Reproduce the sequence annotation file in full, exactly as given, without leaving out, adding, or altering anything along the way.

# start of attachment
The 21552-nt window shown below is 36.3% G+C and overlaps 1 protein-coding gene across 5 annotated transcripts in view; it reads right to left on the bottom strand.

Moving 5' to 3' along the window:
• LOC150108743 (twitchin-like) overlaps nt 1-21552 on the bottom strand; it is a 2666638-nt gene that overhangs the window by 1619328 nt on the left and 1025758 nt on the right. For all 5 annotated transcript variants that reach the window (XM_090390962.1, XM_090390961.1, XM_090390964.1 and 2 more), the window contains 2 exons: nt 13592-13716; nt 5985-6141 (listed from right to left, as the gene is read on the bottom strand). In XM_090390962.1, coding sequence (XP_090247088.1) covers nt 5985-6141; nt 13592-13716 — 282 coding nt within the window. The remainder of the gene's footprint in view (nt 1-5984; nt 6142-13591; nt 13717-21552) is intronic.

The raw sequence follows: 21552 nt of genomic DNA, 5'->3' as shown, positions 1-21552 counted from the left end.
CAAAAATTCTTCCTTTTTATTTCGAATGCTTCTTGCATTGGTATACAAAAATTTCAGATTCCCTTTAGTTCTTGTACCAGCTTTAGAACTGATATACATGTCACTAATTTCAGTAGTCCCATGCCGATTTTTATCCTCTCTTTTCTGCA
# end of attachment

The 21552-nt window shown below is 36.3% G+C and overlaps 1 protein-coding gene across 5 annotated transcripts in view; it reads right to left on the bottom strand.

Moving 5' to 3' along the window:
• LOC150108743 (twitchin-like) overlaps nt 1-21552 on the bottom strand; it is a 2666638-nt gene that overhangs the window by 1619328 nt on the left and 1025758 nt on the right. For all 5 annotated transcript variants that reach the window (XM_090390962.1, XM_090390961.1, XM_090390964.1 and 2 more), the window contains 2 exons: nt 13592-13716; nt 5985-6141 (listed from right to left, as the gene is read on the bottom strand). In XM_090390962.1, coding sequence (XP_090247088.1) covers nt 5985-6141; nt 13592-13716 — 282 coding nt within the window. The remainder of the gene's footprint in view (nt 1-5984; nt 6142-13591; nt 13717-21552) is intronic.

The raw sequence follows: 21552 nt of genomic DNA, 5'->3' as shown, positions 1-21552 counted from the left end.
CAAAAATTCTTCCTTTTTATTTCGAATGCTTCTTGCATTGGTATACAAAAATTTCAGATTCCCTTTAGTTCTTGTACCAGCTTTAGAACTGATATACATGTCACTAATTTCAGTAGTCCCATGCCGATTTTTATCCTCTCTTTTCTGCA